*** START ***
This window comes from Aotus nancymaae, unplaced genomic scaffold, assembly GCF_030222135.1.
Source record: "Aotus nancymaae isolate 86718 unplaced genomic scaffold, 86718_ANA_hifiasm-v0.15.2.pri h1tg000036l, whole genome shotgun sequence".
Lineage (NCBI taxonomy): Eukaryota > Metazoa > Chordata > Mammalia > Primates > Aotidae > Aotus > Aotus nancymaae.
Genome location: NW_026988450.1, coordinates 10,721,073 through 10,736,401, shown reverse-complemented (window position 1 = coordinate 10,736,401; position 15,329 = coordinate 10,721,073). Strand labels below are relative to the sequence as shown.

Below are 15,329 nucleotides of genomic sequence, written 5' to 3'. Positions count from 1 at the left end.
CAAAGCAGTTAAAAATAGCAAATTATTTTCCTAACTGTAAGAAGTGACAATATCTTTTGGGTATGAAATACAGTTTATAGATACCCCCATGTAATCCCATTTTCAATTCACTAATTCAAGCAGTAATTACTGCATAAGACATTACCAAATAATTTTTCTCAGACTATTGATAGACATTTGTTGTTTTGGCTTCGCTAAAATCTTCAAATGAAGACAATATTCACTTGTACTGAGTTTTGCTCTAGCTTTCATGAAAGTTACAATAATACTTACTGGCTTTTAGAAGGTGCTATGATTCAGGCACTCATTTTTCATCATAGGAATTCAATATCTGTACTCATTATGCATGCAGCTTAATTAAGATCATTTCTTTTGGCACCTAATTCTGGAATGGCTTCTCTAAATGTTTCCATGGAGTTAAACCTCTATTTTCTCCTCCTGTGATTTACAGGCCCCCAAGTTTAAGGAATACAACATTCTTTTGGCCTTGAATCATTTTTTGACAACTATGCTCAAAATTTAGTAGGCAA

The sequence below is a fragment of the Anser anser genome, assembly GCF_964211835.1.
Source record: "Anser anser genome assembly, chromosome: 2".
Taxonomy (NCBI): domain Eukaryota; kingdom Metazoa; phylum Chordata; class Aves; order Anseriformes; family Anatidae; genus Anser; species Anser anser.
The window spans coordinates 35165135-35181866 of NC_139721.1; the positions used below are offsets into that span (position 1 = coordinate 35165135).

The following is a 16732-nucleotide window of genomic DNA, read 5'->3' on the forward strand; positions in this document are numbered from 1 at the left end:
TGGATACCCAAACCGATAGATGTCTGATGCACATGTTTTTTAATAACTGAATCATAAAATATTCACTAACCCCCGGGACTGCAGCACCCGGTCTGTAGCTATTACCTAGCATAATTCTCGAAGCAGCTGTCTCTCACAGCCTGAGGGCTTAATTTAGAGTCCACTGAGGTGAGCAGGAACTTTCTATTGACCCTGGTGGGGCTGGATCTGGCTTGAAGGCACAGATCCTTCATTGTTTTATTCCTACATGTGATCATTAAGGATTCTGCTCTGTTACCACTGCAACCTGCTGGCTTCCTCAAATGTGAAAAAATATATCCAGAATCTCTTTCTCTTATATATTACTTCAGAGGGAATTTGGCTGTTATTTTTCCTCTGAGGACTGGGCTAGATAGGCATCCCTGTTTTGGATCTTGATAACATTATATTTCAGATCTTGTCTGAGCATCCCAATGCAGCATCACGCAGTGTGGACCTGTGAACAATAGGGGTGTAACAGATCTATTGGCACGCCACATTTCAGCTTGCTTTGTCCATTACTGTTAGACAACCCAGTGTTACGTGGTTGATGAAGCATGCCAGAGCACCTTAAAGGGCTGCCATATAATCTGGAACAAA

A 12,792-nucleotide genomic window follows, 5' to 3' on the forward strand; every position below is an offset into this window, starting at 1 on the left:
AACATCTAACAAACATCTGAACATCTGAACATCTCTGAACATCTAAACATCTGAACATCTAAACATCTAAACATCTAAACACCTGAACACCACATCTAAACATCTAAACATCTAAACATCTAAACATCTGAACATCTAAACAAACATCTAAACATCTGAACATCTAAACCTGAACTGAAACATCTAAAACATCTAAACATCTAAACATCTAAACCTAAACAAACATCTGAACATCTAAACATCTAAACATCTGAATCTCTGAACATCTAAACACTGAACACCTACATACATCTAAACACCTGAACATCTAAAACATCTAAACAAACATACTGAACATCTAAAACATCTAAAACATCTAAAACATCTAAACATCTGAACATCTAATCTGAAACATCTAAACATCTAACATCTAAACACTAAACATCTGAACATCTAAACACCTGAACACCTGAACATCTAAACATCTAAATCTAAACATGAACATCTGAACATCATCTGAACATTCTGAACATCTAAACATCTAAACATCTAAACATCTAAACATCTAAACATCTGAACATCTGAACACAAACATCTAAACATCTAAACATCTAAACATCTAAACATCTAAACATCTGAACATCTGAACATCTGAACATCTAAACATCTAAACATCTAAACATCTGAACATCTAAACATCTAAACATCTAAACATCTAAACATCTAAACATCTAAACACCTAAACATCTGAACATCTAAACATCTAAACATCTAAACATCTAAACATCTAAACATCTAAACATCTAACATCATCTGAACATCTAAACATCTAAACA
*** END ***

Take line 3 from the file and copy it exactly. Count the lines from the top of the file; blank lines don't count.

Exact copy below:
Lineage (NCBI taxonomy): Eukaryota > Metazoa > Chordata > Mammalia > Primates > Aotidae > Aotus > Aotus nancymaae.